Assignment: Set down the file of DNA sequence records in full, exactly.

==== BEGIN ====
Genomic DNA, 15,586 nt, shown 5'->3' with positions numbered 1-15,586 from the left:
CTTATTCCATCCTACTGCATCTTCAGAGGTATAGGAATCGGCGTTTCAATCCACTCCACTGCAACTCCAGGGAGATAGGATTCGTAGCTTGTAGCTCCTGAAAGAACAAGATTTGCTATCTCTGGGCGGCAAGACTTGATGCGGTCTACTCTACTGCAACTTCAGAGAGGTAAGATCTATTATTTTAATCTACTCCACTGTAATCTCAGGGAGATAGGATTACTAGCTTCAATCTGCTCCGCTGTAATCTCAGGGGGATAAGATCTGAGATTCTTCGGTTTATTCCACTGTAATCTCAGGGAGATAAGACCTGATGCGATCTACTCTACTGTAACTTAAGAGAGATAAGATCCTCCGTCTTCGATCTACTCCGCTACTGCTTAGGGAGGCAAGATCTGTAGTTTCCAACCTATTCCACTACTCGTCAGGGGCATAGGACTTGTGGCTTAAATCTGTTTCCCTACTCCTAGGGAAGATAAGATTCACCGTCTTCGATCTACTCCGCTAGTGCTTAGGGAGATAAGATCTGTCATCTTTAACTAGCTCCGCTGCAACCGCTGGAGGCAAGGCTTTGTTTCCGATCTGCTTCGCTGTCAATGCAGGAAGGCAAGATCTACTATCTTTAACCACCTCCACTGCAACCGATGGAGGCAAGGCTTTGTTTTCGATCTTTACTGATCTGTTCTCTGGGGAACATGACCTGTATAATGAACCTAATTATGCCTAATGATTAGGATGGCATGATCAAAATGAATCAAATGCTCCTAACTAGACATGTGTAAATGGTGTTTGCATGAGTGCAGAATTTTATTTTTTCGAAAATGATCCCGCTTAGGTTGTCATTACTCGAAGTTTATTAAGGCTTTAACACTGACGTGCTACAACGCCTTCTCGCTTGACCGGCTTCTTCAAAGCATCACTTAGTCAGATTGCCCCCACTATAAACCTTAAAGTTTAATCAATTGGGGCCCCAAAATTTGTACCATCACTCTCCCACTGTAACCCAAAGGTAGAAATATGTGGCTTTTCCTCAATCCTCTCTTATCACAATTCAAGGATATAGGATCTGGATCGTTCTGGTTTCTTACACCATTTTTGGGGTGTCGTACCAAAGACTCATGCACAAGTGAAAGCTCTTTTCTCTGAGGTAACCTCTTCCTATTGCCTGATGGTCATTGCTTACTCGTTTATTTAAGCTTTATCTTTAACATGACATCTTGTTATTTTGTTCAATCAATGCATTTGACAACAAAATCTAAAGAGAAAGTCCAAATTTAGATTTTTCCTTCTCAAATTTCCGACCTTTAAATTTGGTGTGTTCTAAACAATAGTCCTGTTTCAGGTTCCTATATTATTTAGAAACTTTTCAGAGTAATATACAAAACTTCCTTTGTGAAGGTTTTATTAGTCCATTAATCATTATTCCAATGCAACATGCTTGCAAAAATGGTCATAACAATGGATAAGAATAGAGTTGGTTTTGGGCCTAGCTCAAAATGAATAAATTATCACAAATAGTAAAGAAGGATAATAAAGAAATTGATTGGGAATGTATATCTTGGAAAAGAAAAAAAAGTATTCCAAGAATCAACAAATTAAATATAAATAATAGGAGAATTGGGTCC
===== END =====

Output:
Genomic DNA, 15,586 nt, shown 5'->3' with positions numbered 1-15,586 from the left:
CTTATTCCATCCTACTGCATCTTCAGAGGTATAGGAATCGGCGTTTCAATCCACTCCACTGCAACTCCAGGGAGATAGGATTCGTAGCTTGTAGCTCCTGAAAGAACAAGATTTGCTATCTCTGGGCGGCAAGACTTGATGCGGTCTACTCTACTGCAACTTCAGAGAGGTAAGATCTATTATTTTAATCTACTCCACTGTAATCTCAGGGAGATAGGATTACTAGCTTCAATCTGCTCCGCTGTAATCTCAGGGGGATAAGATCTGAGATTCTTCGGTTTATTCCACTGTAATCTCAGGGAGATAAGACCTGATGCGATCTACTCTACTGTAACTTAAGAGAGATAAGATCCTCCGTCTTCGATCTACTCCGCTACTGCTTAGGGAGGCAAGATCTGTAGTTTCCAACCTATTCCACTACTCGTCAGGGGCATAGGACTTGTGGCTTAAATCTGTTTCCCTACTCCTAGGGAAGATAAGATTCACCGTCTTCGATCTACTCCGCTAGTGCTTAGGGAGATAAGATCTGTCATCTTTAACTAGCTCCGCTGCAACCGCTGGAGGCAAGGCTTTGTTTCCGATCTGCTTCGCTGTCAATGCAGGAAGGCAAGATCTACTATCTTTAACCACCTCCACTGCAACCGATGGAGGCAAGGCTTTGTTTTCGATCTTTACTGATCTGTTCTCTGGGGAACATGACCTGTATAATGAACCTAATTATGCCTAATGATTAGGATGGCATGATCAAAATGAATCAAATGCTCCTAACTAGACATGTGTAAATGGTGTTTGCATGAGTGCAGAATTTTATTTTTTCGAAAATGATCCCGCTTAGGTTGTCATTACTCGAAGTTTATTAAGGCTTTAACACTGACGTGCTACAACGCCTTCTCGCTTGACCGGCTTCTTCAAAGCATCACTTAGTCAGATTGCCCCCACTATAAACCTTAAAGTTTAATCAATTGGGGCCCCAAAATTTGTACCATCACTCTCCCACTGTAACCCAAAGGTAGAAATATGTGGCTTTTCCTCAATCCTCTCTTATCACAATTCAAGGATATAGGATCTGGATCGTTCTGGTTTCTTACACCATTTTTGGGGTGTCGTACCAAAGACTCATGCACAAGTGAAAGCTCTTTTCTCTGAGGTAACCTCTTCCTATTGCCTGATGGTCATTGCTTACTCGTTTATTTAAGCTTTATCTTTAACATGACATCTTGTTATTTTGTTCAATCAATGCATTTGACAACAAAATCTAAAGAGAAAGTCCAAATTTAGATTTTTCCTTCTCAAATTTCCGACCTTTAAATTTGGTGTGTTCTAAACAATAGTCCTGTTTCAGGTTCCTATATTATTTAGAAACTTTTCAGAGTAATATACAAAACTTCCTTTGTGAAGGTTTTATTAGTCCATTAATCATTATTCCAATGCAACATGCTTGCAAAAATGGTCATAACAATGGATAAGAATAGAGTTGGTTTTGGGCCTAGCTCAAAATGAATAAATTATCACAAATAGTAAAGAAGGATAATAAAGAAATTGATTGGGAATGTATATCTTGGAAAAGAAAAAAAAGTATTCCAAGAATCAACAAATTAAATATAAATAATAGGAGAATTGGGTCC